Open Access

Modulation of physiological and pathological activities of lysozyme by biological membranes

Cellular & Molecular Biology LettersAn International Journal201217:15

DOI: 10.2478/s11658-012-0015-6

Received: 16 November 2011

Accepted: 18 April 2012

Published: 28 April 2012


The molecular details of interactions between lipid membranes and lysozyme (Lz), a small polycationic protein with a wide range of biological activities, have long been the focus of numerous studies. The biological consequences of this process are considered to embrace at least two aspects: i) correlation between antimicrobial and membranotropic properties of this protein, and ii) lipid-mediated Lz amyloidogenesis. The mechanisms underlying the lipid-assisted protein fibrillogenesis and membrane disruption exerted by Lz in bacterial cells are believed to be similar. The present investigation was undertaken to gain further insight into Lz-lipid interactions and explore the routes by which Lz exerts its antimicrobial and amyloidogenic actions. Binding and Förster resonance energy transfer studies revealed that upon increasing the content of anionic lipids in lipid vesicles, Lz forms aggregates in a membrane environment. Total internal reflection fluorescence microscopy and pyrene excimerization reaction were employed to study the effect of Lz on the structural and dynamic properties of lipid bilayers. It was found that Lz induces lipid demixing and reduction of bilayer free volume, the magnitude of this effect being much more pronounced for oligomeric protein.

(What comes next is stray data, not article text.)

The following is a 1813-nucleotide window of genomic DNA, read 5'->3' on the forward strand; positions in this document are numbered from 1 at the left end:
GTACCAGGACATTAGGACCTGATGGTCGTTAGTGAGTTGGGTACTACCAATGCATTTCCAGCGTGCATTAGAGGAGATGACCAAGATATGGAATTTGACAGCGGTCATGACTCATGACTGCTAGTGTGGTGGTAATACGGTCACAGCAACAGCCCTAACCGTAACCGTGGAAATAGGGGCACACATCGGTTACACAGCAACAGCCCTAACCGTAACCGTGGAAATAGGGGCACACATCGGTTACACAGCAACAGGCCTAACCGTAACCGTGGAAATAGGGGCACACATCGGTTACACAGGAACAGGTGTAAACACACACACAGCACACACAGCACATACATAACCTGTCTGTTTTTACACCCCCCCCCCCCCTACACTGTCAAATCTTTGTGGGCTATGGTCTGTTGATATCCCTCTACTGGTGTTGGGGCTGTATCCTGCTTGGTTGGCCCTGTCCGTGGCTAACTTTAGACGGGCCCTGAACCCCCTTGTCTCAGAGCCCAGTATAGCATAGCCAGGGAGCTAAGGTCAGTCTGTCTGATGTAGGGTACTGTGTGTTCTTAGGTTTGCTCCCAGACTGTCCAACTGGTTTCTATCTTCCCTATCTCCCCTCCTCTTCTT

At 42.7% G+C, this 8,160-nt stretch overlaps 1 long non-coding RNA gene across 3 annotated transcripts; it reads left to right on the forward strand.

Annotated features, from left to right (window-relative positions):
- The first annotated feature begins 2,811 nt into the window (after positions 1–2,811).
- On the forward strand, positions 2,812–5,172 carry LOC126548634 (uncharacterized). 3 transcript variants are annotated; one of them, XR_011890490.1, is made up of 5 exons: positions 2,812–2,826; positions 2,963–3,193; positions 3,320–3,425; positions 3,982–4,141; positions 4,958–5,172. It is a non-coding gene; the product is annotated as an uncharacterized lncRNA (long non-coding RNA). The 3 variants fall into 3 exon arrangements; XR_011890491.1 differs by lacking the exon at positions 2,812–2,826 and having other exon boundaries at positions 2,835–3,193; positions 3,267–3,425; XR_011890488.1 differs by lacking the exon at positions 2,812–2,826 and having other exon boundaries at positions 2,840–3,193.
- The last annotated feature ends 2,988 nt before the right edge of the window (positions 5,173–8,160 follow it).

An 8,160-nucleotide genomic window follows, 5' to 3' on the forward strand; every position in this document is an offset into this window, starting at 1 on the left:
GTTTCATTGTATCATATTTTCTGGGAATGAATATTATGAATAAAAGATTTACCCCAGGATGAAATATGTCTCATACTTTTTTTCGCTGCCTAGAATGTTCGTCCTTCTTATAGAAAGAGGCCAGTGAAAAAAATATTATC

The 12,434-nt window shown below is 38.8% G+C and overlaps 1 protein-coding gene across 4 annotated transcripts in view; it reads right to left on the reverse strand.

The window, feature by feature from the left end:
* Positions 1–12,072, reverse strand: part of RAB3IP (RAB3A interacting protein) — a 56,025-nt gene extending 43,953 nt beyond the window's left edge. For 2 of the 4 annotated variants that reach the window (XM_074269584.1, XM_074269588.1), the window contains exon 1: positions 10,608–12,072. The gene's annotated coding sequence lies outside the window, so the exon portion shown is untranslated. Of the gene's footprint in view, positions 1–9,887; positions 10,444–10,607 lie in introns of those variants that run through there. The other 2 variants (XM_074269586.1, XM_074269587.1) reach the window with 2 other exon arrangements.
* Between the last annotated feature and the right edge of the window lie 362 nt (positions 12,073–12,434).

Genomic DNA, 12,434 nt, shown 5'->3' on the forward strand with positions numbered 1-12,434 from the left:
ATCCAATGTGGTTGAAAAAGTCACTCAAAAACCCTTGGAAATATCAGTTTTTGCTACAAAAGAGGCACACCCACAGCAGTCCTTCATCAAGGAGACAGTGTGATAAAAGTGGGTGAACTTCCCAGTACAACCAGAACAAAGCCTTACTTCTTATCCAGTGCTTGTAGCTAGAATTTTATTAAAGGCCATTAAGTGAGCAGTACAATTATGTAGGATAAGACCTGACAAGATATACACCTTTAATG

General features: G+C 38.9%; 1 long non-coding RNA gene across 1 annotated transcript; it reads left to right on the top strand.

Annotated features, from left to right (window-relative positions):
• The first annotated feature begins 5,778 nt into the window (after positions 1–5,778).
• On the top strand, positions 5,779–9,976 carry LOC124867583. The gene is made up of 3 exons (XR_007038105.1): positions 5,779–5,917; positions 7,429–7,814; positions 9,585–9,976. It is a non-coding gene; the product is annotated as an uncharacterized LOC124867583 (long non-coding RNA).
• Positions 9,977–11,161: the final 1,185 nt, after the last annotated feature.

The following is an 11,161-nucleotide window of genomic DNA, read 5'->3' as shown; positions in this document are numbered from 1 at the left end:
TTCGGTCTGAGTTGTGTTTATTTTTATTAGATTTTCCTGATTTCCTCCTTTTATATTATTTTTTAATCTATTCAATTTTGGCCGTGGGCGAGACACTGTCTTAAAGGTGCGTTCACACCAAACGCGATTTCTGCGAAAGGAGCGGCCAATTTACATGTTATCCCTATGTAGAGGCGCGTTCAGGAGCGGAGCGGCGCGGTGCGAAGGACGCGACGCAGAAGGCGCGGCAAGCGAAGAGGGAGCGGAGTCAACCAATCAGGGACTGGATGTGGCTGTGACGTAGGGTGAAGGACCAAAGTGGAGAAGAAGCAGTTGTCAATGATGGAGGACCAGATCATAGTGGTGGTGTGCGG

Key words

Amyloid toxicity Antimicrobial activity “Carpet” mechanism Fluorescence spectroscopy Lipid membranes Lipid domain formation Lysozyme Membrane free volume Membrane destabilization Protein aggregation